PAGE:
Q+A: Scott Sibella:

Resorts World president: ‘This will be a property like nobody’s ever seen in Las Vegas’

Richard Brian/Special to the Sun

Resorts World Las Vegas president Scott Sibella poses outside the 59-story resort and casino currently under construction on the Strip on Friday, Dec. 6, 2019.

Resorts World President Scott Sibella

Construction continues at Genting Group's Resorts World Las Vegas on Friday, Dec. 6, 2019. Launch slideshow »

On the north end of the Las Vegas Strip, a head-turning monster of a resort with two hotel towers is being built on an 88-acre site.

With a $4.3 billion price tag, Resorts World Las Vegas is Genting Group’s idea of a modern luxury megaresort and will alter the look and feel of the north Strip.

Expected to open in 2021, it will feature 3,500 hotel rooms, a 220,000-square-foot pool complex and 350,000 square feet of meeting and banquet space.

Resorts World President Scott Sibella, a veteran casino executive and former president and CEO of the MGM Grand, is no stranger to challenges. But Resorts World is the biggest and most expensive project he has worked on.

Vegas Inc recently talked to Sibella about the project and the gaming industry.

Give us an update of where you are right now with the building of Resorts World Las Vegas?

We were excited to, a couple of weeks ago, announce when we’re going to open (summer 2021). There’s been a lot of opinions and things online, so it was important for us to get that message out. We have 88 acres and we’re building on two-thirds of that, while leaving the rest for future development.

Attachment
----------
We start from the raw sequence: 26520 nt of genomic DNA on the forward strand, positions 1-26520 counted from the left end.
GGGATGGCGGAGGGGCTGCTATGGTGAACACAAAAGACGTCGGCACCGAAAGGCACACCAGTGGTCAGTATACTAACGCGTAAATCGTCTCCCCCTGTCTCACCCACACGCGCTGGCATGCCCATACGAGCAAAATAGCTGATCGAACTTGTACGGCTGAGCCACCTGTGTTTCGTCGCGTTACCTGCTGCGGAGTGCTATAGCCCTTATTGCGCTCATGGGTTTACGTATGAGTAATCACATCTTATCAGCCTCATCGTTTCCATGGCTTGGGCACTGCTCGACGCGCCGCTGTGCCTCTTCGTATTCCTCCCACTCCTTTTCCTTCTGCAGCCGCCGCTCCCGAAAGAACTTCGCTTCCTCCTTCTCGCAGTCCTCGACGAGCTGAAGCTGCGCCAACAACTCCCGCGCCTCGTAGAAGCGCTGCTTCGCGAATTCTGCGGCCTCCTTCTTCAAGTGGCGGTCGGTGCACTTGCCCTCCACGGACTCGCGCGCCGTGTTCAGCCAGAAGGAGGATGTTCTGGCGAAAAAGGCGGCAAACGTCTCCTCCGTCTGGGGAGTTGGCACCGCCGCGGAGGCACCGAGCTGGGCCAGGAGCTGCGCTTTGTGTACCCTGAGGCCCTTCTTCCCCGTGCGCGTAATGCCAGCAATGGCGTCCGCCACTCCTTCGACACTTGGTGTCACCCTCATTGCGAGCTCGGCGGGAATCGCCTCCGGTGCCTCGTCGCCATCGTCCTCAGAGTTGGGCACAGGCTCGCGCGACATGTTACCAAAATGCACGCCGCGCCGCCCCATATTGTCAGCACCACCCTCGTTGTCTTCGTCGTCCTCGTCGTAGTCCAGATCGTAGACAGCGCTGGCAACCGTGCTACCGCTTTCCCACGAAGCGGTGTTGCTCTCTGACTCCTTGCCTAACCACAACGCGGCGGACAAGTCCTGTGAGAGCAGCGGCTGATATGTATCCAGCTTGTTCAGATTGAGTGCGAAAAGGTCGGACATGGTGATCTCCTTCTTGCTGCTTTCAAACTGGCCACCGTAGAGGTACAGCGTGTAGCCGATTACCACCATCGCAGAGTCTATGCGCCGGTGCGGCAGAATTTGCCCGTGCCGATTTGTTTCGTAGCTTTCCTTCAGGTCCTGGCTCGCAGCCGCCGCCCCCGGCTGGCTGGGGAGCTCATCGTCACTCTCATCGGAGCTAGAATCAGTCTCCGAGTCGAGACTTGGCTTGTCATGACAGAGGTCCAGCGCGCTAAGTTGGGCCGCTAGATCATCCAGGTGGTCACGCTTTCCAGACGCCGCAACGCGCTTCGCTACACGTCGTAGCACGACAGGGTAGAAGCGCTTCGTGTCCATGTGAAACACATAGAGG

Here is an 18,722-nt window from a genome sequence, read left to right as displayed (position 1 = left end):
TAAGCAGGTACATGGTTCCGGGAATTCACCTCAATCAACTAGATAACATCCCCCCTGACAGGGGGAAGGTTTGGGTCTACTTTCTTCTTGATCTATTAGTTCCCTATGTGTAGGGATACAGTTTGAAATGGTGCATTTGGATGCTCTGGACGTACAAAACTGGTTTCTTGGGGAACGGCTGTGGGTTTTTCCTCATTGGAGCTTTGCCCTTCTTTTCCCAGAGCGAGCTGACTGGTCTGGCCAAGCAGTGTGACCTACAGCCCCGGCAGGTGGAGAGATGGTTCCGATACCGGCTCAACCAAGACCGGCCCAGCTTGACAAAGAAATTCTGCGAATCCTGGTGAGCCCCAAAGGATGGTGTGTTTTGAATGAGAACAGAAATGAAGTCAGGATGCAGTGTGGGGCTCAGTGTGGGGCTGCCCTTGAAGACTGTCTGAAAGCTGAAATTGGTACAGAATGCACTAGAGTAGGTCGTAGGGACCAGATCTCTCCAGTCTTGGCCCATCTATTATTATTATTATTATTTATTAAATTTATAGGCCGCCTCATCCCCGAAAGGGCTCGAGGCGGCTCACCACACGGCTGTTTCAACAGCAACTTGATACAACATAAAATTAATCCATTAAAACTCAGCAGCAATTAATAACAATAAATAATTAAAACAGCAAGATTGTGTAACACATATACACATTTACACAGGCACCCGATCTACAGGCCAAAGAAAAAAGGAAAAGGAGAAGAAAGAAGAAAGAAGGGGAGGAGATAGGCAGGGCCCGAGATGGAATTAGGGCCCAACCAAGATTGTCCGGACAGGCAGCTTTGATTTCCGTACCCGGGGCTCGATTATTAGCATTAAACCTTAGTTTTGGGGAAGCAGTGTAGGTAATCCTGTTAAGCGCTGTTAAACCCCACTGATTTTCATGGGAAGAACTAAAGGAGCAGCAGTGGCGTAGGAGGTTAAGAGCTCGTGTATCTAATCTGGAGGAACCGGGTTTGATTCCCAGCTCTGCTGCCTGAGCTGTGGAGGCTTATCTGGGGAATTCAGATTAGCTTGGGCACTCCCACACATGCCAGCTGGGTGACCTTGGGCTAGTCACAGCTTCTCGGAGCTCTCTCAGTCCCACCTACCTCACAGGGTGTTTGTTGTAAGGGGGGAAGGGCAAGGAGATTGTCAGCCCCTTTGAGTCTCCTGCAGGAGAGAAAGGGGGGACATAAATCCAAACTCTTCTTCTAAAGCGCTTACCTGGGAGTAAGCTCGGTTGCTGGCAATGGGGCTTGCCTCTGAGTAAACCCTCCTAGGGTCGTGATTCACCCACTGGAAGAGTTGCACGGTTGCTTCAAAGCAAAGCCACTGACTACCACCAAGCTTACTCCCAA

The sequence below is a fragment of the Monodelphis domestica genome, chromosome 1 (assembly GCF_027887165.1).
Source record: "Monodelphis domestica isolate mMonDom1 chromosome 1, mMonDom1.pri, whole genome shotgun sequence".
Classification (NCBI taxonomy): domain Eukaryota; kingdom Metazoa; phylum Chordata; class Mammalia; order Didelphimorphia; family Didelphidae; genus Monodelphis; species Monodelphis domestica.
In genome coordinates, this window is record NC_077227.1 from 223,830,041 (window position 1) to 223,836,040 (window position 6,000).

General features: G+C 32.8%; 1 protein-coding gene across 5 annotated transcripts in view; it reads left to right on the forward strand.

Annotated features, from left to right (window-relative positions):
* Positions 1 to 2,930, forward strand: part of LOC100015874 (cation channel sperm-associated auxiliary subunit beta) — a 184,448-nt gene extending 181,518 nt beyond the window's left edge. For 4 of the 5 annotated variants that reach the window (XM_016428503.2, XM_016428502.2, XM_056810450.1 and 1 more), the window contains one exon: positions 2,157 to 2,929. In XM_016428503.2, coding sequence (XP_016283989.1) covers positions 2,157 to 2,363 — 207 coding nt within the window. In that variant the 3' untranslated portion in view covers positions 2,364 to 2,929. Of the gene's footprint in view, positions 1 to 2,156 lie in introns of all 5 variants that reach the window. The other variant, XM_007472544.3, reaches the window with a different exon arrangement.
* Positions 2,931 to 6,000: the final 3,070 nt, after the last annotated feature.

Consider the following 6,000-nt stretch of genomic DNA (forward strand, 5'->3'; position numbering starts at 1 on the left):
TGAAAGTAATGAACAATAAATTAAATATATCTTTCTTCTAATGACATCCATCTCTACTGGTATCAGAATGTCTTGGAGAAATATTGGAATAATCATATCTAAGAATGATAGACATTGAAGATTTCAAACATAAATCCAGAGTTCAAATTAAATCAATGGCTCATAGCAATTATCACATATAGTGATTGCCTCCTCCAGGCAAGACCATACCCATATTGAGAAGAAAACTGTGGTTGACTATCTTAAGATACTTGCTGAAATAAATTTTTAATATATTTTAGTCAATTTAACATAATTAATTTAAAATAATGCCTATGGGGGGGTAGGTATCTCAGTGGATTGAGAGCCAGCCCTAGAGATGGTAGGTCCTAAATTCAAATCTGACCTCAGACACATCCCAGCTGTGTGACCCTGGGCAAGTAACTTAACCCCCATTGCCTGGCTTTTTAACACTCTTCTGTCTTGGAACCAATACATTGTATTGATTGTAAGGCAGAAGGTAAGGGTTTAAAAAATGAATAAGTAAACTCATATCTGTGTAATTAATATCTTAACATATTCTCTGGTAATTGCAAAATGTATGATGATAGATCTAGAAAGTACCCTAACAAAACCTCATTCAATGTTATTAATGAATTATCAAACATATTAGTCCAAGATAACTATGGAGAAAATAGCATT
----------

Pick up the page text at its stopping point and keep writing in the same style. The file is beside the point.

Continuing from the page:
It’s not an Asian-themed property, but it will have a lot of Asian inspiration when it comes to the design inside, art, the color pallets and floors.

The timeline did change a little as we were originally looking to open in December of 2020. We added some scope since I’ve been here, including a 5,000-seat theater and some additional convention space. We felt it was important to have everything 100% completed when we do open.

This is a massive project. We’re talking about billions of dollars. How do you keep track of everything and how do you deal with the inherent pressures?

At the beginning, it was like drinking out of a fire hose. I’ve been involved in a lot of big projects, but nothing like this. It was a process to get acclimated, and it’s never easy because there’s so many decisions that need to be made.

The hardest thing is that you can’t keep making changes. There’s a time when you have to just accept what you’re building, whether it’s a restaurant or a lounge or whatever it may be. We have a good team in place and all those operations people are very involved.

The first question we always ask is, ‘How can we do this differently than what’s being done today?’ That’s not easy. There’s a lot of responsibility and a lot of commitments, and it’s nerve-wracking at times. But you just have to be able to make good decisions at a responsive time.

You’ve been in this business for more than 30 years. What’s different today as you continue to put this megaresort project together?